Anonymous asked in HealthDiet & Fitness · 2 months ago

Scales hardly moving with strength training?

Hello. I have been doing workouts at between 45 minutes and 1 hour with dumbells of various weights at home for about  9 weeks now - I also do cycling of about 3 - 5 hour a week--I have only lost 9 pounds in 9 weeks - I have also cut out processed foods and reduced sugar and my portions. I noticed that when I didn't strength train for 2 weeks I lost more weight on the scales with only bike riding. I am one of these people who is obsessed with what I weigh - I can see inches come off but because I weigh quite a bit I don't feel like i'm making progress - I am only small and have a specific weight in mind and lifting dumbells seems to stop me getting to that weight ---how can I stop feeling like it isn't working because im not losing weight - I don't want to measure inches as I don't know what I was when I started ----I also can see the muscle toning but the fat layer on top of it doesn't seem to shift...feel like quitting the dumbells and only doing cycling to get to my desired weight - then do dumbells to tone?


I do about 3 to 5 strength training sessions a week

2 Answers

  • Adam D
    Lv 7
    2 months ago

    9 pounds in 9 weeks is a very reasonable weight loss speed.  Unless you're very overweight, it'd be tough to go much faster.

    Strength training prevents you from losing muscle when your calories are restricted.  You're not gaining muscle, it isn't something one easily does, especially while trying to lose weight.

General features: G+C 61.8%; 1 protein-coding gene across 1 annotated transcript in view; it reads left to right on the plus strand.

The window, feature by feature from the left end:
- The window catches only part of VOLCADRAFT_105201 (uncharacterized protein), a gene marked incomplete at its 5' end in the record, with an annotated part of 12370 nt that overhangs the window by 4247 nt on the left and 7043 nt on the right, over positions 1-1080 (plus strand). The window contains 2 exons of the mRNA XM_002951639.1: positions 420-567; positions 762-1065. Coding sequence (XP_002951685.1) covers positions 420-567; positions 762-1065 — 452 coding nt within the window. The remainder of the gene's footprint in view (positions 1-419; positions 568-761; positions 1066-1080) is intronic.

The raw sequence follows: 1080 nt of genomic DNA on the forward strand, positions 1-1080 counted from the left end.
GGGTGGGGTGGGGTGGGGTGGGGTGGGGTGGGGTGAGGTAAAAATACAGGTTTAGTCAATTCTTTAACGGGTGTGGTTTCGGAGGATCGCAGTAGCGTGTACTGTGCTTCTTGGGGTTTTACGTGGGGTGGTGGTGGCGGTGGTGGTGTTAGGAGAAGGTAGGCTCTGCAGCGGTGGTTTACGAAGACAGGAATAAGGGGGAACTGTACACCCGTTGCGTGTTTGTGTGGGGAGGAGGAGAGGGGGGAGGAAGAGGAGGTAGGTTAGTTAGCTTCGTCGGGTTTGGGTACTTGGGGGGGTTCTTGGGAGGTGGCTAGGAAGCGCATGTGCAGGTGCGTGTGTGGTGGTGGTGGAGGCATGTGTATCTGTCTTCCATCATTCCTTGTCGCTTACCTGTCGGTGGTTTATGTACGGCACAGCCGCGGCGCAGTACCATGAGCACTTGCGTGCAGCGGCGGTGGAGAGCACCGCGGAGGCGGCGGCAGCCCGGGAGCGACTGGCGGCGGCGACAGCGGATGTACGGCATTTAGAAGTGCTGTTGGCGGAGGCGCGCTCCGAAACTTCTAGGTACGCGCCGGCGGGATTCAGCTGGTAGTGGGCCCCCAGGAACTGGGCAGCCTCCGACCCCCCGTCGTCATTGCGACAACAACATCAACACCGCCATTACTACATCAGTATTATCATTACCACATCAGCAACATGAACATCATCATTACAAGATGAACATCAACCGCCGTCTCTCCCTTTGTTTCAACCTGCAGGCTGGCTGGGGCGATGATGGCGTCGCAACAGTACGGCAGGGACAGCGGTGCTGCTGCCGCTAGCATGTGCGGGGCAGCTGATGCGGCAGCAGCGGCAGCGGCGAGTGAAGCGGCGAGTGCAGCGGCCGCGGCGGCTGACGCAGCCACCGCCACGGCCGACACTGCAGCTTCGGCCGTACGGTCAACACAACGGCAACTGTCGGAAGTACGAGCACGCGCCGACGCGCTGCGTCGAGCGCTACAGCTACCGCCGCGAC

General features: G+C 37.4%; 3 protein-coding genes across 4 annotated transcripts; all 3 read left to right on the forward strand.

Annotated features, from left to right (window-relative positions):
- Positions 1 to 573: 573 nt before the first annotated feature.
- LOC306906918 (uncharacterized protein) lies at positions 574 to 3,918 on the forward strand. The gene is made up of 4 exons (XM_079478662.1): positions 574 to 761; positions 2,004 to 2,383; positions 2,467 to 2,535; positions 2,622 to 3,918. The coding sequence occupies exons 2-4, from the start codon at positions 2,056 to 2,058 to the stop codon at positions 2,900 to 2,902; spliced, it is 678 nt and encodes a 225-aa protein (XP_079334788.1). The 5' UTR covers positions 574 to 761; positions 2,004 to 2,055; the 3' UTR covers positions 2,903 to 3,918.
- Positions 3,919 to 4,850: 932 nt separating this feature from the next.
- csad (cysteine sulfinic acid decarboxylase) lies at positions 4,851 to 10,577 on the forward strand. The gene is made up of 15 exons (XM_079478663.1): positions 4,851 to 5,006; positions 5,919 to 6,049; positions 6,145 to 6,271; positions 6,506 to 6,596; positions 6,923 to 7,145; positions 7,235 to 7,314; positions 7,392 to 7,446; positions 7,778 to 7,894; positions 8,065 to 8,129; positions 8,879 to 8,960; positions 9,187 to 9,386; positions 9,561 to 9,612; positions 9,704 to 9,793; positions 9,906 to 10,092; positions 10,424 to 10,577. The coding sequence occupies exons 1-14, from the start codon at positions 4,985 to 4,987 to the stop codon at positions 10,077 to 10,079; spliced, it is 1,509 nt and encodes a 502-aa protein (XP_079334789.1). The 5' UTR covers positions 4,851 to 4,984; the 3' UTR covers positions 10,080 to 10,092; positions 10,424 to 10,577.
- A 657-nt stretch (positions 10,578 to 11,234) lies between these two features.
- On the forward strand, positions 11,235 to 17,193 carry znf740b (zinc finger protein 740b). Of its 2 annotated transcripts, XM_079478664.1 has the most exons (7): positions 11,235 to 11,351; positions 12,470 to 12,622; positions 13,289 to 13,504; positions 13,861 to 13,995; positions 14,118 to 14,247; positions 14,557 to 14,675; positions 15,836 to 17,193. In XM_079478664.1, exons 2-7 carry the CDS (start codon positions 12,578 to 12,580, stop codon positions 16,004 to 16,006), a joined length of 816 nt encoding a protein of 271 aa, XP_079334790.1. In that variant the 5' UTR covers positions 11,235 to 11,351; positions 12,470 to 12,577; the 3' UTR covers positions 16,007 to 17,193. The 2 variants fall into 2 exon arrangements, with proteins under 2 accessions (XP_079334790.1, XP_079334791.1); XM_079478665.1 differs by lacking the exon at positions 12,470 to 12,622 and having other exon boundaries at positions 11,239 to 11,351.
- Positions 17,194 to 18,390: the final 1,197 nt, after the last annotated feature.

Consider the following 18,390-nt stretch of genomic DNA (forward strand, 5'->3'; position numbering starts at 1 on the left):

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  • Anonymous
    2 months ago

    Two things going here.

    One, your high level of activity, especially the weight training, is probably making your muscles larger while your fat stores shrink. Muscle tissue weighs more than fat tissue of the same volume, so the scale may not move much. This is pretty common.

    Two, weight loss is 85% what and how much you eat, 15% activity, so the total caloric intake has to drop by an average of 500 calories a day for you to lose one pound a week.

    How you look (and how healthy you are) is not measured by weight but by how much body fat you carry. You can be at the high end of the normal range and look terrific if you have mostly toned muscle. Someone of the same height and weight who's got more fat will look much worse.

    Obsessing about your weight and aiming for a particular number is usually not a great idea.

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